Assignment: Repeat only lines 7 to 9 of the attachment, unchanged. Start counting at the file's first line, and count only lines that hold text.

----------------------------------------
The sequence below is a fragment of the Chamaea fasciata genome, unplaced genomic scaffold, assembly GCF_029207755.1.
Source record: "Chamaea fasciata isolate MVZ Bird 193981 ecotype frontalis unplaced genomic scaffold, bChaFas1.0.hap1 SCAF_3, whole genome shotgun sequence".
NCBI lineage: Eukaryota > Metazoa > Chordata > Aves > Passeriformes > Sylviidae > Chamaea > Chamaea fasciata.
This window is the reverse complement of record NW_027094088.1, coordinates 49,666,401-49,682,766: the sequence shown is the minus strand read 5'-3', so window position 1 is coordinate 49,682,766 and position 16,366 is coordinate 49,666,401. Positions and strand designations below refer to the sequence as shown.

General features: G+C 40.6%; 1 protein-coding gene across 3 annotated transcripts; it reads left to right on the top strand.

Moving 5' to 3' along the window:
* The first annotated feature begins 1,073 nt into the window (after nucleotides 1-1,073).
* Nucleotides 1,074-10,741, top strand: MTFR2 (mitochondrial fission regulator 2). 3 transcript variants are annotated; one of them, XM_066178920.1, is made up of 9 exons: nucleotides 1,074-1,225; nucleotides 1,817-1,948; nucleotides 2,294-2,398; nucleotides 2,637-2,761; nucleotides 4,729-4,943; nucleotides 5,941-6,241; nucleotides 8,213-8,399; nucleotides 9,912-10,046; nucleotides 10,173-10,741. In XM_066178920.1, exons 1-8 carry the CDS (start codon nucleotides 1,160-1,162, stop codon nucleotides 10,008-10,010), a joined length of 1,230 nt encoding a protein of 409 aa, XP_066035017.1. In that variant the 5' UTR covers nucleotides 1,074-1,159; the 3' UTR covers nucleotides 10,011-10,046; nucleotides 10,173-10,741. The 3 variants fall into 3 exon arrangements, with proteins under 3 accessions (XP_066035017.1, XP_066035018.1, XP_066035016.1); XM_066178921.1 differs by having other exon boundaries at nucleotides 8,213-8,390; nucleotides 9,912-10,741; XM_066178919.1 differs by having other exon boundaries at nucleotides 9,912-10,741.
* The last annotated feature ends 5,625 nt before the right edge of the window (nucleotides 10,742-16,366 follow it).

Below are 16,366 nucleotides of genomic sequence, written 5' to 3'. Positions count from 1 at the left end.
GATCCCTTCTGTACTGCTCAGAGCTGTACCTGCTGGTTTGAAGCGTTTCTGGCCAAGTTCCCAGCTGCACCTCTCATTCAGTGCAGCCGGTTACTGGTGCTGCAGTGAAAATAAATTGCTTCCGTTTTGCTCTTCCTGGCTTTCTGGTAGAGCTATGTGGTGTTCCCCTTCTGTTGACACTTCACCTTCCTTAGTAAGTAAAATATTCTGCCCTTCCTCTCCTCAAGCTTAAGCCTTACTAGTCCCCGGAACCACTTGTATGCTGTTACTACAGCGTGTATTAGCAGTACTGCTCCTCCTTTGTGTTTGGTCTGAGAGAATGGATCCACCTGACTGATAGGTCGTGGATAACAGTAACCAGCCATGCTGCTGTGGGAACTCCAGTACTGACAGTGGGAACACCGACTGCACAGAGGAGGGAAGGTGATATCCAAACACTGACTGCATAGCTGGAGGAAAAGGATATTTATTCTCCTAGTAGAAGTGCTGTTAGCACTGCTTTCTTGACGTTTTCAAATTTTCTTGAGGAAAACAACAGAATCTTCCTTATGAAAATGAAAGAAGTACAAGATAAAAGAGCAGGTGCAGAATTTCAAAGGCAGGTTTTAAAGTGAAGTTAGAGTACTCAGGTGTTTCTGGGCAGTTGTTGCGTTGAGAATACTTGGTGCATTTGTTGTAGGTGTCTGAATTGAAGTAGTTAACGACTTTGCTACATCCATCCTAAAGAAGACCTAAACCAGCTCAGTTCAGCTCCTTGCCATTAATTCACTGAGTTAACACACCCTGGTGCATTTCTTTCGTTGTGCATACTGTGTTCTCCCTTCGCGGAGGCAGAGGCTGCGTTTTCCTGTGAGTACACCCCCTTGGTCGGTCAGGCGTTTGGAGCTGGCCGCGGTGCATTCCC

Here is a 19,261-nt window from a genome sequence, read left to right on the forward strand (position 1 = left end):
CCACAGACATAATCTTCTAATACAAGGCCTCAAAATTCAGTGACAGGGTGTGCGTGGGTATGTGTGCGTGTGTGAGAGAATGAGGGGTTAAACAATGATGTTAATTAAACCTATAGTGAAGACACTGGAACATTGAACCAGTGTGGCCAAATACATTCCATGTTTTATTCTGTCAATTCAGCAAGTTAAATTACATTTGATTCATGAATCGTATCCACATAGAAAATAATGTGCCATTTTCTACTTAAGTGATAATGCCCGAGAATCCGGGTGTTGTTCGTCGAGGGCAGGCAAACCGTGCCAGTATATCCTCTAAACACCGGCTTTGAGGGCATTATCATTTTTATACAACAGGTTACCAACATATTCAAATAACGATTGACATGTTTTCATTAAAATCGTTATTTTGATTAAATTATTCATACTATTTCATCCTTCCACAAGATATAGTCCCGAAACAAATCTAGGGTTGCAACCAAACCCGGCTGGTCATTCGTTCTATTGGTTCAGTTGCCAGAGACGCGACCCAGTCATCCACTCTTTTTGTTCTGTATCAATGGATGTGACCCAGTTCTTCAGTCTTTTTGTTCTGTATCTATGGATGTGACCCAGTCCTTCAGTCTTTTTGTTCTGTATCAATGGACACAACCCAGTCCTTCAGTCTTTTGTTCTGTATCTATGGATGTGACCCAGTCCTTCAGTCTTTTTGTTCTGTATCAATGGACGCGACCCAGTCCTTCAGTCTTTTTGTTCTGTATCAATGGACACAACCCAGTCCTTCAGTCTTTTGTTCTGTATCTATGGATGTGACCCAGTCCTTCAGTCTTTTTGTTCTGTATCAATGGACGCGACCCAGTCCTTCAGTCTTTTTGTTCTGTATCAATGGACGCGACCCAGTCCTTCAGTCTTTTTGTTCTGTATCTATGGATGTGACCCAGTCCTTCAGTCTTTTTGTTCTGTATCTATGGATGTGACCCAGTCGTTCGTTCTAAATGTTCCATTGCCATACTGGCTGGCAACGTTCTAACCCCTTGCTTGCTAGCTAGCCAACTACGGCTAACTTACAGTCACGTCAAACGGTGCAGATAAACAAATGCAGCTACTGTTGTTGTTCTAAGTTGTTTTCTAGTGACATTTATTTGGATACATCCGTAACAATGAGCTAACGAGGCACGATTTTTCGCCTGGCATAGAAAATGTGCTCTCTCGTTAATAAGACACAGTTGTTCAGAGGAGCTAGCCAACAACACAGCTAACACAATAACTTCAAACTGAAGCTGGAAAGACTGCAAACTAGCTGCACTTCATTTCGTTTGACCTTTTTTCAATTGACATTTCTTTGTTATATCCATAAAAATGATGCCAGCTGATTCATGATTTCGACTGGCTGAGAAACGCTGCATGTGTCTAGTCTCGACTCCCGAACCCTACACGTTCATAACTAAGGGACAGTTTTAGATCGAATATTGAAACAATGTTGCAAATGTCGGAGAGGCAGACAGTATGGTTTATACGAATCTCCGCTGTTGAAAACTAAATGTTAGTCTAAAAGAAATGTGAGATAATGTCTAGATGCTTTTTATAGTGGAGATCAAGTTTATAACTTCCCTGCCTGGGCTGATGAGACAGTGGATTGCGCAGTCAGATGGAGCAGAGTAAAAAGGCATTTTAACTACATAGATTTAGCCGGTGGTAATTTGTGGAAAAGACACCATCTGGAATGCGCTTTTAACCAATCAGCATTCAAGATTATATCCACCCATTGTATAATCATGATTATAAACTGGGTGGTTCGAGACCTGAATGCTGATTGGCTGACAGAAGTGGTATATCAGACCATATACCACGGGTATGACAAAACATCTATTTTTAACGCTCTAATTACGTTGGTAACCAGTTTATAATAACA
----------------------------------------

* The first annotated feature begins 1,073 nt into the window (after nucleotides 1-1,073).
* Nucleotides 1,074-10,741, top strand: MTFR2 (mitochondrial fission regulator 2). 3 transcript variants are annotated; one of them, XM_066178920.1, is made up of 9 exons: nucleotides 1,074-1,225; nucleotides 1,817-1,948; nucleotides 2,294-2,398; nucleotides 2,637-2,761; nucleotides 4,729-4,943; nucleotides 5,941-6,241; nucleotides 8,213-8,399; nucleotides 9,912-10,046; nucleotides 10,173-10,741. In XM_066178920.1, exons 1-8 carry the CDS (start codon nucleotides 1,160-1,162, stop codon nucleotides 10,008-10,010), a joined length of 1,230 nt encoding a protein of 409 aa, XP_066035017.1. In that variant the 5' UTR covers nucleotides 1,074-1,159; the 3' UTR covers nucleotides 10,011-10,046; nucleotides 10,173-10,741. The 3 variants fall into 3 exon arrangements, with proteins under 3 accessions (XP_066035017.1, XP_066035018.1, XP_066035016.1); XM_066178921.1 differs by having other exon boundaries at nucleotides 8,213-8,390; nucleotides 9,912-10,741; XM_066178919.1 differs by having other exon boundaries at nucleotides 9,912-10,741.
* The last annotated feature ends 5,625 nt before the right edge of the window (nucleotides 10,742-16,366 follow it).